Al: Yeah maybe video games or a horror movie or something out there and crazy. Then I’ll take my feelings about what’s going on in the world or my life or a crappy gig we played and try to inject it into that to give it more meaning. It’s basically a mix of fantasy and reality and greatness.

Zack: How about the music?

Nick: Like he said, Eli and I have the songs down. I don’t know, for me I don’t have much emotional attachment to the music. I just play music to have fun. To me I’ve been totally spoiled by the computer age where I just jack my guitar in and go into some computer editing program and just play like crazy for hours on end and eventually something comes out of it. Then if it’s a full song that’s great, but my favorite thing is to bring the songs to the band and we actually sit on it for two years and then we mold it into what we’ve actually been playing. And howie’s been in a couple of years so we got more influences coming in, so I like the direction it’s going in getting the different styles of metal finally is good.

Zack: So what’s the coolest musician or band that you’ve met along your journey, including locals?

Al: I’d say it was cool to finally meet Lizzie Borden. We only met him for two seconds, but he put on an awesome show. It was crazy to meet him because we didn’t think we’d actually see him and it was on this reunion tour in 2002. He put on this great show and we were like the only people in the audience, so it was amazing. It was in this tiny underground club in Massachusetts. Alex Skolnick as far as coolest people.

Nick: We’ve run into him about three times. The first two were with a jazz trio and he was really cool to talk to and hang out. I guess more on today’s underground, we threw a little show in Mass. and Ex Mortis and Bounded By Blood played and they were hanging around and they were cool as hell.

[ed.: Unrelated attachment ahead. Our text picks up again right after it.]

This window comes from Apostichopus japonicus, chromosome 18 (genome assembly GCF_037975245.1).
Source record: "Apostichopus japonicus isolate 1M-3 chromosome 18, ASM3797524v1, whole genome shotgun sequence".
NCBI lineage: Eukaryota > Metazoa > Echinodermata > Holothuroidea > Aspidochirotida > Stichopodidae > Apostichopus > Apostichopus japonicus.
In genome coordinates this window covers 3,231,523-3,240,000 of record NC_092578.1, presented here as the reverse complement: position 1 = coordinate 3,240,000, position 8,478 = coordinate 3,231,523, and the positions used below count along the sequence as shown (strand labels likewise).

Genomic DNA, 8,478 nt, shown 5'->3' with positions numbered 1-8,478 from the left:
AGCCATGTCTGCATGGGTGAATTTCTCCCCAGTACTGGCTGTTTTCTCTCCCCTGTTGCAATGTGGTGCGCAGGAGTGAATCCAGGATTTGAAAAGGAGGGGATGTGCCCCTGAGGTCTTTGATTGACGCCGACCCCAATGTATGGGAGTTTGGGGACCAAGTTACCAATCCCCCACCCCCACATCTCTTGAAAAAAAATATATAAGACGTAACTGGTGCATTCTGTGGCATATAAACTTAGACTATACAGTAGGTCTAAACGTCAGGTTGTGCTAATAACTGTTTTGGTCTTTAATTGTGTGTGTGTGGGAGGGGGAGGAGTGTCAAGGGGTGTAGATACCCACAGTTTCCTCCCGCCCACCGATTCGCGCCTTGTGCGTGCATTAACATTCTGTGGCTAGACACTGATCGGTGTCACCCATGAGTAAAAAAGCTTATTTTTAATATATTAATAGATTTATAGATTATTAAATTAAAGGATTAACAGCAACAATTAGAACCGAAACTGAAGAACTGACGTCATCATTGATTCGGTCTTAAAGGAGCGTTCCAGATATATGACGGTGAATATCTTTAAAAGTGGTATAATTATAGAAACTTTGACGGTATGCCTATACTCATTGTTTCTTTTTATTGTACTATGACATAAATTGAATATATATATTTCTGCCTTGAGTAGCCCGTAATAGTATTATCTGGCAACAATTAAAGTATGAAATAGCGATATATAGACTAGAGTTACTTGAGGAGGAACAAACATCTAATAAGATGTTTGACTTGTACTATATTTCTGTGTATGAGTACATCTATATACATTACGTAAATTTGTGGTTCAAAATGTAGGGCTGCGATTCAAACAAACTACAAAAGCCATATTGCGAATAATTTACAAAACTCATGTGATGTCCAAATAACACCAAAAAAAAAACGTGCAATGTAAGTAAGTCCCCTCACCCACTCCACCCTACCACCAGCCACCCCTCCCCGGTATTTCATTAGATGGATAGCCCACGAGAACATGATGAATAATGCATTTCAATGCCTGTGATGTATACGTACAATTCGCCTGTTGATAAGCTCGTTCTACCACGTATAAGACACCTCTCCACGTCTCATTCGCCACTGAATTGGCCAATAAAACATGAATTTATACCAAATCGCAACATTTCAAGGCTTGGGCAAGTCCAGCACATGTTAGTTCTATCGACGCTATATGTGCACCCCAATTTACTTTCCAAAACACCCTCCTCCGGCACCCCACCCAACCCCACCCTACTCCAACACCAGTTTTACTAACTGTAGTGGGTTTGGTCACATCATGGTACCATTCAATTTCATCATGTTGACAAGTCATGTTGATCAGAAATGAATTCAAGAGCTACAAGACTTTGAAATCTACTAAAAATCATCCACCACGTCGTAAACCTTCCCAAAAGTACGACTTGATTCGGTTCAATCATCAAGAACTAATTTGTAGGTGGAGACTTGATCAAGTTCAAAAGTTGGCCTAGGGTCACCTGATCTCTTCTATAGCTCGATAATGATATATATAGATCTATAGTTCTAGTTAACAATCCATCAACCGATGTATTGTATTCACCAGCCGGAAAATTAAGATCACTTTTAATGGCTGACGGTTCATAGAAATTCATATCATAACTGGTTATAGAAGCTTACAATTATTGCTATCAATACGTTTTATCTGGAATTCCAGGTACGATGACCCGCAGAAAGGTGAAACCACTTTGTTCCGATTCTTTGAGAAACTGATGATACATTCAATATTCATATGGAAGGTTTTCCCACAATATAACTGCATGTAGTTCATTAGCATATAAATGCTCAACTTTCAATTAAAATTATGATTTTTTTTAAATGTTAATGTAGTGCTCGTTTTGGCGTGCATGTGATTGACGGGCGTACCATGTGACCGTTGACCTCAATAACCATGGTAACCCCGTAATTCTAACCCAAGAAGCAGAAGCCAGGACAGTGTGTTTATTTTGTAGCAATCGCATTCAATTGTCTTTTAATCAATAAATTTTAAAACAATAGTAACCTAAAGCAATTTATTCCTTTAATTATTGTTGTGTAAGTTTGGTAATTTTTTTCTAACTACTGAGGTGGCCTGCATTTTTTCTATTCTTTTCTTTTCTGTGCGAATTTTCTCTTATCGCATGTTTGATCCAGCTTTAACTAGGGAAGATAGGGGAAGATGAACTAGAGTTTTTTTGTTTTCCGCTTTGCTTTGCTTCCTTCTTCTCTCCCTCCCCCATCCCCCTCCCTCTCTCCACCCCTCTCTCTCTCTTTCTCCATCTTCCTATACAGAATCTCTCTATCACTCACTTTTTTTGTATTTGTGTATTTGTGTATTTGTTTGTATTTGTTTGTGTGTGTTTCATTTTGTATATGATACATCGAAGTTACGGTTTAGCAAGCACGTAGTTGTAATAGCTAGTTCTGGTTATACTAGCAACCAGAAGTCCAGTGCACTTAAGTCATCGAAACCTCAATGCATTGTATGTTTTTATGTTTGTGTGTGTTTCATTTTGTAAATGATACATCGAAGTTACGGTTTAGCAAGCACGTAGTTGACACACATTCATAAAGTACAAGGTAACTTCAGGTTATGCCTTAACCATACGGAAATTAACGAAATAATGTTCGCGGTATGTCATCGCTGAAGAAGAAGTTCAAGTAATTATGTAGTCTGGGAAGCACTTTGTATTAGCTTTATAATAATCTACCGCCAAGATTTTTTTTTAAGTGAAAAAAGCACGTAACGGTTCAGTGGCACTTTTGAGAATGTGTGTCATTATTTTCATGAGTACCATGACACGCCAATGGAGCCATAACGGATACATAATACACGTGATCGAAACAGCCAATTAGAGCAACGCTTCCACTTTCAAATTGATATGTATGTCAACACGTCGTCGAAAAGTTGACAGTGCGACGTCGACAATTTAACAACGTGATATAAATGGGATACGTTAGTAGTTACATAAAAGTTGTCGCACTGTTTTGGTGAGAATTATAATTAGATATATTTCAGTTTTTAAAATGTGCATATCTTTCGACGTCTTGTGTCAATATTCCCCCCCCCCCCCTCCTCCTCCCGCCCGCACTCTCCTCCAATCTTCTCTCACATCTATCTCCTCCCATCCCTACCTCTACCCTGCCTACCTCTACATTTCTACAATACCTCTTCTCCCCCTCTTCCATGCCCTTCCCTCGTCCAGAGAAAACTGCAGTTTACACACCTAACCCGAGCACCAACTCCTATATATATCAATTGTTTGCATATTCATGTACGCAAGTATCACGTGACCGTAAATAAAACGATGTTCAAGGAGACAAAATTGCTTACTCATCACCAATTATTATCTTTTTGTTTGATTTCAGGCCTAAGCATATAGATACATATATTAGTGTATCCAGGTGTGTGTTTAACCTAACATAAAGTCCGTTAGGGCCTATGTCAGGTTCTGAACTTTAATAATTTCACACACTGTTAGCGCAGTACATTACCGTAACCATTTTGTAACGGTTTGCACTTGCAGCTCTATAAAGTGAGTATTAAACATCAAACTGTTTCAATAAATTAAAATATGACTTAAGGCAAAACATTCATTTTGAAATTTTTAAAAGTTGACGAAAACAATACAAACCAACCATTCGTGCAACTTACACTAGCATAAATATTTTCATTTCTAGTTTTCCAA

Zack: So what does the future hold for you guys?

Al: More shows like this.

Zack: Well after the tour.

Al: Well we’re touring for a few months, we made this crazy long tour in the United States. If we survive that, we’re coming home, we’re gonna work on new songs, or the two year old demos we have, and whatever new stuff few can mash together with that. We’ll see how the album did, see if it sold at all in Europe or overseas Japan and see if we can get a tour in Europe next year because that’s been our ultimate goal: to get a tour in Europe. If we can do that, that’s what we want to do. We have some options as far as the next record can go, we’ll see where that goes. We’d like to make more albums, it’s just a matter of being picked up for more by Metal Blade.

Zack: Is the contract with Metal Blade for only one album?

Al: No, it’s a multi-album deal, but with the state of the record industry: they’re dropping bands all the time. Ultimately you have to have some success to continue on, so we’ll see if we can put out an album with them. I’d like to put out an album either way, [but] it’s just a matter of getting the money together for that if we get dropped. As far as what we want to do, we want to get to Europe next or Japan or any other place overseas that is cool to play and after that make an album.

Nick: We’ll see what the future holds.

Zack: Good plan and keep playing. So how do you make this money? Do you have day jobs? [laughs] What do you do when you aren’t playing music?

Howie: You mean what we did? [band laughs]

Al: Almost everybody had a job before we started this, so everybody quit for the tour.

Zack: Yeah not like you could say, “I’m going on a two month vacation and I want that paid.” [everyone laughs].

Al: Yeah, pretty much, so we don’t know what the future will hold, but we felt that we had to try it and see. With the state of the economy right now if you have a job it’s really crappy. Nobody threw away a career. Nobody had a job that they’d thought they’d have for 20 years. We’ll come back and try to get jobs and see if we can survive financially after this or see if we can get another tour opportunity.

Zack: That’ll be good. Good luck with the future. Any last words?

Al: Go buy the album! We need to eat! [everybody laughs] We need food goddamn it!